4. Geographical Indication: Geographical Indications are used to identify the origin of a product. These products have some characteristics with products from that particular geographic place. An ‘Appellation of Origin’ geographical indication is used for items that can only be produced in a given region. It means that a product with that GI can only be made in that region of the world, and not anywhere else, because of the unique geographical conditions of that location.

5. Copyright: The rights provided to producers of creative works are known as copyright. Copyright laws protect works such as literary works (poetry, literature and nonfiction) and creative works (paintings, music). Unlike other types of intellectual property, Copyright holders own their creations for the rest of their lives. Copyright continues to remain for 5060 years after a person's death, depending on the jurisdiction. In this situation, the Copyright holder exercises authority over the Copyright. It also safeguards the rights that arise from such creative works. Related Rights are what they're called. These are rights that have accrued as a result of the copyrighted content's availability. Related rights, are not protected for as long as Copyright is. Related rights are normally valid for 50 years from the date of performance or broadcast, subject to the jurisdiction.

Protection of IP in Cyberspace

As the world shrinks into cyberspace with no borders, cross-border conflicts against private parties and hybrid infringements are becoming a growing worry. Courts are constantly faced with the question of which cases are under their jurisdiction for prescription, adjudication, and enforcement. The Minimum Contacts Test, the Effects Test, and the Sliding Scale Test or 'Zippo Test' are among the many theories and legal concepts that have emerged in recent years to address this major impediment to courts' jurisdiction to try infringements of intellectual property in the open world of cyberspace. The Minimum Contacts test applies where one or both parties are from beyond the court's territorial jurisdiction and have some interaction with the state where the court is located. When the injury's repercussions can be felt in the state where the court is located, the Effects test is utilized. Based on non-resident interactivities and non-resident online operators' communication of business information over the internet, the Sliding Test determines personal jurisdiction.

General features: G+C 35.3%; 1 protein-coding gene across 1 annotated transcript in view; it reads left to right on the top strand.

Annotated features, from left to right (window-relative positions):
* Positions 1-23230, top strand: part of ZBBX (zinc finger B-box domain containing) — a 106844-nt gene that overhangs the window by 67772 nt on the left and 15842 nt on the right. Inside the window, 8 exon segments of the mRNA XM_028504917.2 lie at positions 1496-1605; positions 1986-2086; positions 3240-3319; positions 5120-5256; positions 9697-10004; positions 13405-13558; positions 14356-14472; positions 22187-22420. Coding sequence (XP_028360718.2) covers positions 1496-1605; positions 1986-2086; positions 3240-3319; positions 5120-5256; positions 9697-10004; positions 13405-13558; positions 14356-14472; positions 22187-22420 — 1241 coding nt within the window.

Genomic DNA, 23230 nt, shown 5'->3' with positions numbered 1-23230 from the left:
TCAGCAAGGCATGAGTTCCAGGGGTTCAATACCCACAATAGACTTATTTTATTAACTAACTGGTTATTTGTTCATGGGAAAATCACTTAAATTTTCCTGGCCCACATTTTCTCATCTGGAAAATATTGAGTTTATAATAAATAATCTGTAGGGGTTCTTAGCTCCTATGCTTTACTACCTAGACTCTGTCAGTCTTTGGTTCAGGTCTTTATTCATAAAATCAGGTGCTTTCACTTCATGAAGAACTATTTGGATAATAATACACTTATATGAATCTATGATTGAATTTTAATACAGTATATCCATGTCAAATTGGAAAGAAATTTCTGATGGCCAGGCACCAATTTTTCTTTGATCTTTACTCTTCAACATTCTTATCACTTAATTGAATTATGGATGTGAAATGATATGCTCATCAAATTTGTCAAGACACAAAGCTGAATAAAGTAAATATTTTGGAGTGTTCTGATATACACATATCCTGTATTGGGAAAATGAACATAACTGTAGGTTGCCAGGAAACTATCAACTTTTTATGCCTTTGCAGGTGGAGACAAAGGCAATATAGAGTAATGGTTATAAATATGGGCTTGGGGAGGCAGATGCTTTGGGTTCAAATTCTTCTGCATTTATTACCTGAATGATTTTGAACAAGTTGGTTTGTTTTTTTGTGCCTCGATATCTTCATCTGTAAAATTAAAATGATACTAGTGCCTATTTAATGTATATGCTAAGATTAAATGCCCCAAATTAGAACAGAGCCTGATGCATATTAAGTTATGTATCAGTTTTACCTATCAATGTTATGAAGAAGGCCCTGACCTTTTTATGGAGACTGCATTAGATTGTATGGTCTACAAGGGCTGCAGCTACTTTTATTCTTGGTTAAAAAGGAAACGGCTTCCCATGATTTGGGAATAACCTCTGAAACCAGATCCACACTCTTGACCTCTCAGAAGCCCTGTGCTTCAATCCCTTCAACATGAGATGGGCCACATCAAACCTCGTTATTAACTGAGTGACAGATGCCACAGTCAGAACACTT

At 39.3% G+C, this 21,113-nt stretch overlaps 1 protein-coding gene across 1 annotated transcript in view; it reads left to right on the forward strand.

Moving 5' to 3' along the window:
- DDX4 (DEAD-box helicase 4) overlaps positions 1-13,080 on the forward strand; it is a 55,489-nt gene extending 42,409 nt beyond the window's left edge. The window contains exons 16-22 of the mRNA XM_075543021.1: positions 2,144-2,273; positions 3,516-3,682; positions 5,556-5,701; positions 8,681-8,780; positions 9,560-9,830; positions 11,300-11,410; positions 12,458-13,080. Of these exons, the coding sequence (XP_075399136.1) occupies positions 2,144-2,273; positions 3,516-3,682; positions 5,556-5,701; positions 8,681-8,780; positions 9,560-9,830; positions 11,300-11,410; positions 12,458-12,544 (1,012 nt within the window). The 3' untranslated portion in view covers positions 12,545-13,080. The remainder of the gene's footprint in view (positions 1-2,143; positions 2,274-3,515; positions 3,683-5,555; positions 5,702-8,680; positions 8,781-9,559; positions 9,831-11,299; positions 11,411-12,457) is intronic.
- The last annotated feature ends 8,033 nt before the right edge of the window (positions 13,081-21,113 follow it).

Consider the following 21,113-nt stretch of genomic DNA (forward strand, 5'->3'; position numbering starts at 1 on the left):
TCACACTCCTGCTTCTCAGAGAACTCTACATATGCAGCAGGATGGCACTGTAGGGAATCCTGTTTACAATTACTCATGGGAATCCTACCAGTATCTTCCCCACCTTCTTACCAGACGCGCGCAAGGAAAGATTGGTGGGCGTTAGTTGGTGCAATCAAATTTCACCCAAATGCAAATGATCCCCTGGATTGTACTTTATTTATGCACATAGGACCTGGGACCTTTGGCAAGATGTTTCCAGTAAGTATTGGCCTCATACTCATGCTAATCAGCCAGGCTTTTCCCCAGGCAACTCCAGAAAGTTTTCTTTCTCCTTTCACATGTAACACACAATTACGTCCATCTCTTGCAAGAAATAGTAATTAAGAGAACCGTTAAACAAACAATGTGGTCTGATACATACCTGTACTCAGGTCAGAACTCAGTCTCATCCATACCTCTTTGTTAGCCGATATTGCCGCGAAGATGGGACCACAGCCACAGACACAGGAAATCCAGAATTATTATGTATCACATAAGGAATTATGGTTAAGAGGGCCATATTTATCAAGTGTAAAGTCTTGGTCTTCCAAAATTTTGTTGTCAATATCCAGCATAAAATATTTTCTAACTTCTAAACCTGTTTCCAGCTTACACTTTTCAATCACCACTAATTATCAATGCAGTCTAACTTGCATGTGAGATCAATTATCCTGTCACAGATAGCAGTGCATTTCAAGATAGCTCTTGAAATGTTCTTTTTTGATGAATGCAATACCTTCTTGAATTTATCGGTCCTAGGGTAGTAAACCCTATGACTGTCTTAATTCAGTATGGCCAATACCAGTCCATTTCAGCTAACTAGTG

Furthermore, the WIPO Copyright Treaty (1996), a highly specific agreement under the Berne Convention that obligates all member nations, including those not bound by the Berne Convention, to comply with the substantive terms of the Berne Convention for the Protection of Literary and Artistic Works' 1971 (Paris) Act (1866). India is not a signatory to the WIPO Copyright Treaty, while being a signatory to the Berne Convention. The Treaty focuses on copyright protection and recognizes the need for new, up-to-date rules as well as clarification of present copyright laws' interpretation, particularly as they pertain to the digital environment. Subject to the exceptions set forth in the Berne Convention, the accord extends the freedom of reproduction to electronic records or digital works in the cyberspace.